Verizon flipped the switch on its 5G network last week, a few days earlier than it previously promised. This is the first commercial 5G network in the US that you can actually use (AT&T doesn't count), although you'll need the Moto Z3 and the pricey 5G Moto Mod. Carriers will spend the next several months hitting you over the head with 5G marketing, but is it all hype? I had a chance to take Verizon's millimeter wave 5G network for a spin, and it did work better than I expected in some ways. However, it's a long, long way from being a good experience.

Verizon's 5G ambitions

Verizon has fired up 5G in two markets: Minneapolis and Chicago. The carrier tells me that it started in these cities because the local governments have streamlined the process for putting up small cell radio nodes—those are the wireless antennas you see at the top of light poles and other street-level objects. That's going to be essential for 5G because the millimeter wave frequencies Verizon and other carriers will use don't travel very far.

A Verizon 5G small cell antenna on top of a light pole.

Even in the two launch markets, 5G is far from widespread. In Chicago, customers will find 5G signals in locations like the West Loop, the South Loop, and around landmarks like Union Station. In Minneapolis, 5G is concentrated in the downtown area, as well as around the US Bank Stadium. The Stadium also has an indoor 5G network. To get 5G right now, you need the Moto Z3 and 5G Mod. Snap the Mod on the back, and the phone will connect to 5G if available. It indicates 5G with a huge "5G UWB" icon in the status bar.

Verizon plans to launch 5G in 30 markets this year, but it sounds like that will be all millimeter wave. When asked, Verizon has nothing to say about lower frequency 5G (often called sub-6) at this time. That means connectivity is going to be spotty at best, as I learned when testing out the service.

Using "real" 5G

I tested Verizon's 5G service in Minneapolis near the US Bank Stadium with a Moto Z3 and 5G Mod. A Verizon rep noted that the Minneapolis network is more robust than the Chicago network at launch but didn't provide any specifics.

Verizon sent me GPS coordinates to meet up for the 5G demo, which I thought was a bit odd. It turns out, those coordinates were the exact location of a 5G small cell radio (see above). As a result, the first few minutes on 5G were impressive. The app reported download speeds in the high 600 Mbps to low 700 Mbps range. Verizon claims its 5G network can hit speeds as high as 1 Gbps, but I didn't see anything like that. And... I suspect there were only one or two phones connected to that network node. Uploads are similar to what you'd get on LTE because they are LTE right now. Verizon hasn't rolled out 5G uploads yet because of some regulatory issues, but it hopes to turn it on soon. Verizon's current LTE network is nothing to sneeze at, either. With another phone, I was able to pull almost 200 Mbps down.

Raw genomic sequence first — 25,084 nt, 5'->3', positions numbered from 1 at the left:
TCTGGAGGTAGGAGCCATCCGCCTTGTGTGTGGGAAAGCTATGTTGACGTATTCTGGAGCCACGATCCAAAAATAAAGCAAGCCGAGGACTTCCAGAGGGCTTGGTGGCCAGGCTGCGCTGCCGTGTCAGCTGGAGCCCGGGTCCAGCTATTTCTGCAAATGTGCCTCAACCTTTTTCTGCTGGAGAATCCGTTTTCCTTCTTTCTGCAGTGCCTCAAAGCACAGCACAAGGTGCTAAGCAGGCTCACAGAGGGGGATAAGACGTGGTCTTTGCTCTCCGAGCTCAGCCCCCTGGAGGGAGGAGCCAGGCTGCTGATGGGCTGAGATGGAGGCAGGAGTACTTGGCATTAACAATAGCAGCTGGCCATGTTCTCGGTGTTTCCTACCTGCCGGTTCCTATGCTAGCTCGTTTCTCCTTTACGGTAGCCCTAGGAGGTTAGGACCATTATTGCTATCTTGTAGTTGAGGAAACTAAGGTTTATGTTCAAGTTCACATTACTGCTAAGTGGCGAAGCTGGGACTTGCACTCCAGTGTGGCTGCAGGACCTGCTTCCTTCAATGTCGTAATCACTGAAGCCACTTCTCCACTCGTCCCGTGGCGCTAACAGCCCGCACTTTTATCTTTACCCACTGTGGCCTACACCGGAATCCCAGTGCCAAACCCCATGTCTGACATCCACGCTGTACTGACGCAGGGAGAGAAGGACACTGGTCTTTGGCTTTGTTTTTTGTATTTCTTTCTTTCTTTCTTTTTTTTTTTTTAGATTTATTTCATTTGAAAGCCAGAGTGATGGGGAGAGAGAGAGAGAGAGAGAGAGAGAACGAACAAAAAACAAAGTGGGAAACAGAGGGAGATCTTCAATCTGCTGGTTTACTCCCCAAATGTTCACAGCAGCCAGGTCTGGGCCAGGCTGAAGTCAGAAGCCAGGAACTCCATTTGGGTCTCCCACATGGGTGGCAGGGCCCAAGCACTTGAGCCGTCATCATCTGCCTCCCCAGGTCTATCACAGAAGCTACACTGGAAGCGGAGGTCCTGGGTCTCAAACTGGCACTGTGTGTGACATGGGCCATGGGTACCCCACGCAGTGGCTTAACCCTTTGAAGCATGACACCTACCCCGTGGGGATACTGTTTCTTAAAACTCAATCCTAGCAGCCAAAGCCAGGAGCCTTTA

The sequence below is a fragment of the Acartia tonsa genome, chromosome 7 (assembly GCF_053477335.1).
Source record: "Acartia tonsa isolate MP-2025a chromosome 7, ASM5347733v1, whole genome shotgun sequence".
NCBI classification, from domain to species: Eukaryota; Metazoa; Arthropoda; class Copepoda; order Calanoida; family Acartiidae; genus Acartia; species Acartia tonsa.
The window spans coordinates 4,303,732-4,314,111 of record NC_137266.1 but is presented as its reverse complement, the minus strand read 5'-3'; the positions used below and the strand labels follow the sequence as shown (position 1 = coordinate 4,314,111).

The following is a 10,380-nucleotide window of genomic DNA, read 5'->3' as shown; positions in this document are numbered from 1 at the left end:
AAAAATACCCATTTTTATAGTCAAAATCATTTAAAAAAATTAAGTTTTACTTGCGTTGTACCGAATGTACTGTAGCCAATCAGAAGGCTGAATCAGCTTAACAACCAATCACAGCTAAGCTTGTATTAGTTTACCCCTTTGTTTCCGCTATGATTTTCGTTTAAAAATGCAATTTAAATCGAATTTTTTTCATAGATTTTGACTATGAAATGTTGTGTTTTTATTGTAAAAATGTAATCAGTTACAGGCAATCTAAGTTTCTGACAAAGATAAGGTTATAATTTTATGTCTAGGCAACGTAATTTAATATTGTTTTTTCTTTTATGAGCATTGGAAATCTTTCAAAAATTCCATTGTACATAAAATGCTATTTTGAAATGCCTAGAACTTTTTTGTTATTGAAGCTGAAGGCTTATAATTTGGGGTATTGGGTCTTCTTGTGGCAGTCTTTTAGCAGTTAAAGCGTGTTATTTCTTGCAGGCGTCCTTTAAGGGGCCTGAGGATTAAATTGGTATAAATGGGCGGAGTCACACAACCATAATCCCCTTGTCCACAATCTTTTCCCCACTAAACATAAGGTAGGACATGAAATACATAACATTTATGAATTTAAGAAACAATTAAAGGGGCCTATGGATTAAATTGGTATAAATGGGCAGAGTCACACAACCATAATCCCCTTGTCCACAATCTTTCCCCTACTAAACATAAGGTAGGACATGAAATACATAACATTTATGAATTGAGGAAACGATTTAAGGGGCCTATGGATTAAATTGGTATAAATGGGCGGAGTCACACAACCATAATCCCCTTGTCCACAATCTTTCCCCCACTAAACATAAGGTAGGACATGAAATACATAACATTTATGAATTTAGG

Millimeter wave frequencies are very easy to block, so the 5G Mod has four antennas to help avoid interference from your hand. I covered all four of them, and I didn't notice any loss of signal or slowdowns. So, that was impressive, but I was standing about 15 feet from the antenna. The signal proved less robust as I set off on foot.

Verizon claims each small cell has about 1,500 feet of range. Interference from holding the phone becomes more apparent when you're about half that far away. You'll be on LTE more than 5G long before you hit 1,500 feet. I noticed that turning a corner more often than not broke my 5G connection because there wasn't another 5G site on the intersecting street—those signals won't pass through buildings at all. That said, the Moto Z3 was rather graceful in switching between 4G and 5G data.

Verizon will give you truly unlimited data on 5G if you pay the extra $10 per month for it. However, finding a 5G signal to make use of that unlimited data is going to be functionally impossible right now. You might hit a pocket of 5G every now and then, but you'll flip between LTE and 5G just walking down the street.

A long road ahead

My experience using millimeter wave 5G wasn't as bad as I'd feared, but the technology is still rough. Verizon's 5G antennas can project a signal down the street but only if there's nothing blocking the path to your phone. The good news is that beam steering seems to combat hand interference as long as you've got a good signal from the antenna. However, you probably won't have a good 5G signal for a long time.

Perhaps 5G will be practical when there's a millimeter wave antenna on every street corner. I think the more likely scenario is that 5G will become useful when carriers get around to rolling out sub-6 frequencies as part of their 5G networks. Millimeter wave will always be there for high-bandwidth applications, but the lower frequencies will make a bigger impact on the way you use your phone because they'll work in more places.